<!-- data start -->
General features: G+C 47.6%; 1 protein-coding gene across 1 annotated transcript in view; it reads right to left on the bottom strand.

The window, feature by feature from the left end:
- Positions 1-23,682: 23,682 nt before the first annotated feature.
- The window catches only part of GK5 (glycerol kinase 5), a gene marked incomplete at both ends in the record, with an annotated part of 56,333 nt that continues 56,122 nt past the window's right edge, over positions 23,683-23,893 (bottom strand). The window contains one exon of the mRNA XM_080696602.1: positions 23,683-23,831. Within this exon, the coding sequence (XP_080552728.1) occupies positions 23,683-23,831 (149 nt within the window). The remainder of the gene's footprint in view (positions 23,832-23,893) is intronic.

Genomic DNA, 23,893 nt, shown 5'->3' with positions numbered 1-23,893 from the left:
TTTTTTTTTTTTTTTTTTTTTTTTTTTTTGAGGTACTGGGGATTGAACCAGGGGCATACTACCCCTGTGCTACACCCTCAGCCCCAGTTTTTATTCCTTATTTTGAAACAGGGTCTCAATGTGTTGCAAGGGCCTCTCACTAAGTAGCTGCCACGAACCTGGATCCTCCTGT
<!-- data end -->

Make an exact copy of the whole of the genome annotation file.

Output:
General features: G+C 47.6%; 1 protein-coding gene across 1 annotated transcript in view; it reads right to left on the bottom strand.

The window, feature by feature from the left end:
- Positions 1-23,682: 23,682 nt before the first annotated feature.
- The window catches only part of GK5 (glycerol kinase 5), a gene marked incomplete at both ends in the record, with an annotated part of 56,333 nt that continues 56,122 nt past the window's right edge, over positions 23,683-23,893 (bottom strand). The window contains one exon of the mRNA XM_080696602.1: positions 23,683-23,831. Within this exon, the coding sequence (XP_080552728.1) occupies positions 23,683-23,831 (149 nt within the window). The remainder of the gene's footprint in view (positions 23,832-23,893) is intronic.

Genomic DNA, 23,893 nt, shown 5'->3' with positions numbered 1-23,893 from the left:
TTTTTTTTTTTTTTTTTTTTTTTTTTTTTGAGGTACTGGGGATTGAACCAGGGGCATACTACCCCTGTGCTACACCCTCAGCCCCAGTTTTTATTCCTTATTTTGAAACAGGGTCTCAATGTGTTGCAAGGGCCTCTCACTAAGTAGCTGCCACGAACCTGGATCCTCCTGT